In Salem after 2 girls were shot at by 2 suspects during a carjacking, officer Daryll Thurston pursued the vehicle along 419, as guns were thrown out of the vehicle. when the vehicle was blocked by a dead end street, Officer Thurston chased 4 people as they exited the vehicle. As one split off, he chased 3, as one split off, he chased 2, finally catching the driver. Captain Todd Clayton caught the other suspect. Both were identified and through some great police work, 3 guns were found and a Salem jury sentenced these 2 extremely dangerous career criminals 28 and 37 years respectfully.
(Tom presents 2 videos to illustrate examples of Public Safety.) I want you to see how often mental health issues and or drug dependency issues come into play in the daily life of a Police Officer.
This is a man attempting suicide on the 419 bridge above Sheetz on Apperson.
This next video shows how an unsuspecting situation, an officer stopping a car with handicapped plates for having no lights on, (believing that he was stopping an elderly driver who forgot to turn their lights on). See how quickly it turns into something else. Car just stolen from Roanoke City.
Those guys are my heroes but heroes and heroic deeds and acts are not only done by police and other first responders. our Paul Harris Fellow Award include recognition because someone in their life exemplifies the humanitarian and service above self qualities of Rotary.
Earlier this year, this club lost longtime member Park Dickerson. Park died of cardiac arrest while swimming at the YMCA despite valiant lifesaving efforts by y staff. However, 4 years earlier on May 22, 2011 Park’s house caught on fire at 2 am while he and his wife Normie were inside. A longtime Salem resident and businessmen on his way home from work, saw the smoke and flames coming from house as he turned onto Hawthorne from High Street. He called 911 and went to the door. He was getting ready to kick in the door when Normie answered. Neither Park nor Normie were aware of the fire and I am convinced their lives were saved that night especially when you hear the fire suppression language from the report.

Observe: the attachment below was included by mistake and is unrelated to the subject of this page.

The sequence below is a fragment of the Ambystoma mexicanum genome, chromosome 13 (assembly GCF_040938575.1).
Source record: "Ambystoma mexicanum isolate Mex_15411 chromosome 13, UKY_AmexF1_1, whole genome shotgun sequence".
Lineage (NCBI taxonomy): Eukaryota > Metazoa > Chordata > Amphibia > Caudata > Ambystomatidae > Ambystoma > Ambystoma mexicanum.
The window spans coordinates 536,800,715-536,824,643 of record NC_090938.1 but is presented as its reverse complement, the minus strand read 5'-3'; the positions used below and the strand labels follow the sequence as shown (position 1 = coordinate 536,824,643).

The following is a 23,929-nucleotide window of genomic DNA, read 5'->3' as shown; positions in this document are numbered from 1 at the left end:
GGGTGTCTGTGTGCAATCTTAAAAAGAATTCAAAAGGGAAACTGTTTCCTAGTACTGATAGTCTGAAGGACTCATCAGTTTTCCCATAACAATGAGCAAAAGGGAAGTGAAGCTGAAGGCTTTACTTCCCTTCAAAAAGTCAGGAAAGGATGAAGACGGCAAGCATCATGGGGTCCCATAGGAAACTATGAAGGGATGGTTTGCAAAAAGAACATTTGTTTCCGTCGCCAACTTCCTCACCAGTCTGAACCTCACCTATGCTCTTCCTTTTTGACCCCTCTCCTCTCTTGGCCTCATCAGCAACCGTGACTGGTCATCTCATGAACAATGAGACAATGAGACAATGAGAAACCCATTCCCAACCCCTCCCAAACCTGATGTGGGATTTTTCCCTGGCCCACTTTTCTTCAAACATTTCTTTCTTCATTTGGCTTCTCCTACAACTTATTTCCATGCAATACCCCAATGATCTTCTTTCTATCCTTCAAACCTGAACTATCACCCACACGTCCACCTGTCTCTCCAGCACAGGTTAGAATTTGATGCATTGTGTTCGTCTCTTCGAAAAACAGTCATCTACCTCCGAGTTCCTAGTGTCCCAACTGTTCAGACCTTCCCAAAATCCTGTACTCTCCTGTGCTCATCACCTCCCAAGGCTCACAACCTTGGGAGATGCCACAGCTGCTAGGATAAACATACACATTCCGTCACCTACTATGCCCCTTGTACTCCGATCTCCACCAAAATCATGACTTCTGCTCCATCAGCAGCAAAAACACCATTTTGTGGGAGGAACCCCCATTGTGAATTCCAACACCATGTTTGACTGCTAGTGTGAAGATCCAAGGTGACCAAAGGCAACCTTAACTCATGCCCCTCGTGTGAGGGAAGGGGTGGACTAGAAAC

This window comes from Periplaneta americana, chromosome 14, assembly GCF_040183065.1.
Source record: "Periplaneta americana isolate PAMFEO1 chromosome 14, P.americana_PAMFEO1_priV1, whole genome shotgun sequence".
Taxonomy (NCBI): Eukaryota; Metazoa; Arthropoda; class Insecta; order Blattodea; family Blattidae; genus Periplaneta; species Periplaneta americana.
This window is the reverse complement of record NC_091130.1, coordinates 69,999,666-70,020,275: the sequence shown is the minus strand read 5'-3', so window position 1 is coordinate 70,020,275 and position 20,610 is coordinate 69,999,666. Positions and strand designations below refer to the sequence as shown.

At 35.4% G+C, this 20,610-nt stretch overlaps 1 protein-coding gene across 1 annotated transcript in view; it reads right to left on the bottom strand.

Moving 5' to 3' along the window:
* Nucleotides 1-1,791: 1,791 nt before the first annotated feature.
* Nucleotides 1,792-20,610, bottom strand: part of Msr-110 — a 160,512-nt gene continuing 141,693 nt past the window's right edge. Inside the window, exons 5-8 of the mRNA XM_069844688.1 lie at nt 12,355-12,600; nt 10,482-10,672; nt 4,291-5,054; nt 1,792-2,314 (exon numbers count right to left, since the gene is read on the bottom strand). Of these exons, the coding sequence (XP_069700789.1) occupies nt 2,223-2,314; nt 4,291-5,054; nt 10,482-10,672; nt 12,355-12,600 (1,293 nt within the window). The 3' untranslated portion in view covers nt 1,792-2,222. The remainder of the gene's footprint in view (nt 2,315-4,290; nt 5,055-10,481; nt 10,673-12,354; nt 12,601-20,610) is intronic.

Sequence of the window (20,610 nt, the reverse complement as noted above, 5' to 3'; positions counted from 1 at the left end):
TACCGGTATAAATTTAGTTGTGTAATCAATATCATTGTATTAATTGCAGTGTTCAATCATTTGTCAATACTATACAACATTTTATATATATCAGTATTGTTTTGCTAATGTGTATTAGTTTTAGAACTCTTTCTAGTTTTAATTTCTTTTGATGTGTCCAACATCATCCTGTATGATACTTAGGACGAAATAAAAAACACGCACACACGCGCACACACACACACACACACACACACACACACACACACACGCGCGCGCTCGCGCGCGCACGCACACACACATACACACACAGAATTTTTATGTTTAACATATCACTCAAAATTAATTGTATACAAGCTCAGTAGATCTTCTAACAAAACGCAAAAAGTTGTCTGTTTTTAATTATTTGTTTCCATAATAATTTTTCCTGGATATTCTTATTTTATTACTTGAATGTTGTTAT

While I heard about the fire, it took several months until I heard of the lifesaver. I always felt like we as a club should recognize that hero, so today, the Rotary Club of Salem is awarding a Paul Harris Fellow to that hero Judd Jacob Poindexter.
Heroic deeds and acts come in many forms. If you are without food, without shelter, or without heat, those bringing those services are truly heroes in the eyes of the needy.
I am honored to ask Mary Ann Wilson, a member and former Club President of the Rotary Club of Richmond, to come and speak to us about a program of heroic deeds.
Project WARM (Wood Association of Richmond Metro) started in 1976 in Richmond. It began in 1996 in the Roanoke area. Today we are also proud to honor Mark Wilson as a Paul Harris Fellow.
Rotarians are leaders of our communities and I think we should lead the way in thanking our Police and Sheriffs, our State Troopers, our Fire and EMS personnel. you hear stories of people buying them lunch or bringing them food, and while that is a nice thing, a personal handshake and thank you is sometimes the best medicine for people who do so much for our safety.